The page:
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Showing posts from December, 2004

The Fabric of the Cosmos – Brian Greene *****

Subtitled “space, time and the texture of reality”, this could be seen as yet another book trying to do all of science – but it’s more finely tuned than that – and a much better read than most of the “tell you everything” books. In fact, what Brian Greene tries to do, and largely succeeds in, is explaining the two great underlying theories of science, both developed in the twentieth century – relativity and quantum theory – then extending beyond them to the nature of time and the composition and origins of the universe. The first section of the book concentrates on relativity (mostly special, but quickly filling in general) and quantum theory. From there we pick up a description of what time is, whether “time’s arrow” is a realistic context, and how time slots into the quantum arena. The third section is more cosmologically oriented, spending a fair amount of space on the big bang and quantum fluctuations. Then we get onto the current preferred theories of matter – string theory and …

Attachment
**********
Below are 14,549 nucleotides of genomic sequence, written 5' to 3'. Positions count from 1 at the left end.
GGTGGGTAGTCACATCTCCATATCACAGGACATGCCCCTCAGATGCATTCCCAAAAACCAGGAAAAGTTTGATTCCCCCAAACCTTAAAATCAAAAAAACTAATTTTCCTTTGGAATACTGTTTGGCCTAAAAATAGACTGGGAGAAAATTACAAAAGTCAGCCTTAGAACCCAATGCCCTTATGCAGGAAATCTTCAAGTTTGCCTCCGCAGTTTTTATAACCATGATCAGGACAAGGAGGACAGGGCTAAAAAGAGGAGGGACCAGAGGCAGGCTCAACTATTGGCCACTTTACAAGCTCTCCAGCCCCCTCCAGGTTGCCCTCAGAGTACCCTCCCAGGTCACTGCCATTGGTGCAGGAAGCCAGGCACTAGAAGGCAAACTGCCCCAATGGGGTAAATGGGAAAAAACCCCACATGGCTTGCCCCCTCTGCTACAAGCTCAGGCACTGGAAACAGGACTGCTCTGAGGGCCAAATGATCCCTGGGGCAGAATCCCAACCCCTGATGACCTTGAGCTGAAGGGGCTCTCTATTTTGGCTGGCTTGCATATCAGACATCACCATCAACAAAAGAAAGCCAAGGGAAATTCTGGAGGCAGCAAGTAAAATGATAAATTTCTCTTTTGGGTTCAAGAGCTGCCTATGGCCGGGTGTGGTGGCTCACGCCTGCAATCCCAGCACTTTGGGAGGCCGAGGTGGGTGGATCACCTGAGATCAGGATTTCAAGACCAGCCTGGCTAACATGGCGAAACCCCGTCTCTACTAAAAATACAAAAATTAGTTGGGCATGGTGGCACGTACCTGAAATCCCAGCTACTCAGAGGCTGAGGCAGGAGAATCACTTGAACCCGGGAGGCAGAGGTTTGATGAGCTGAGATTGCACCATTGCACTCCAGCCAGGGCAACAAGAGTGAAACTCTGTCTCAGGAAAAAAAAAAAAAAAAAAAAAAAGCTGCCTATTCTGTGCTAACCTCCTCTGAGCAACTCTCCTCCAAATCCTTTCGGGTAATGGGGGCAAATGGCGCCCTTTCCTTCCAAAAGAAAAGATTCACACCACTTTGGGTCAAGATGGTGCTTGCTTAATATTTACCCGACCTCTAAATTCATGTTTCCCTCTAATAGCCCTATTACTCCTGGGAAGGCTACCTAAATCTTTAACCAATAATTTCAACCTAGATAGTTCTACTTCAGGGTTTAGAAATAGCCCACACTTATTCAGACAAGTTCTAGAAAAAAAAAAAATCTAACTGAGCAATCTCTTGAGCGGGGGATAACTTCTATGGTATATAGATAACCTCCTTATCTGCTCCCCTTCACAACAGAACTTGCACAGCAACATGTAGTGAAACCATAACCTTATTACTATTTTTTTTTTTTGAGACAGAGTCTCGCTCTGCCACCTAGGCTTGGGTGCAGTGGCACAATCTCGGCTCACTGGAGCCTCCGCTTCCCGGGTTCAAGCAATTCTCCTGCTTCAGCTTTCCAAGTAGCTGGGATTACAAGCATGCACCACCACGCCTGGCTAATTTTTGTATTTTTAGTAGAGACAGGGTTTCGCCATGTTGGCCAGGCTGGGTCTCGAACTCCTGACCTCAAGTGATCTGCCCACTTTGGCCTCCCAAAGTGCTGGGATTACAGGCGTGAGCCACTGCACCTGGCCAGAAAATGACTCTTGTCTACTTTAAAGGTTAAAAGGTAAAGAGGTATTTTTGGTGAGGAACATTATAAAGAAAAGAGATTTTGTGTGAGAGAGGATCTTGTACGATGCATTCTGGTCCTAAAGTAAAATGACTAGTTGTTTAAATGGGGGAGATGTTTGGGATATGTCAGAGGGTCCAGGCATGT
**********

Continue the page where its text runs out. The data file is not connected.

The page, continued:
Leaps in the Dark – John Waller ****

This is a very good book, which impressed me very much. I have to get this rather bland positive statement in up front, as otherwise I’d start with what sounds like a negative remark, and this isn’t a negative review. John Waller relishes shattering our illusions. He’s the sort of person who tells you that Robin Hood, if he ever existed at all, was an unpleasant murderer with B.O. Or that Richard III was really a good, well-meaning king, and all the stuff about hump backs and princes in the Tower was fictional propaganda put about by the Lancastrians to justify their coup. The reason this sort of bubble bursting is painful is that we like our stories. We exist on stories – and the best popular science has a good story at its heart. But, and here’s where we fall into line with Waller, bearing in mind we are talking about science, we shouldn’t let our enthusiasm for a good story get in the way of the truth. Yes, let’s enjoy our history of science, and make it about real people, but not …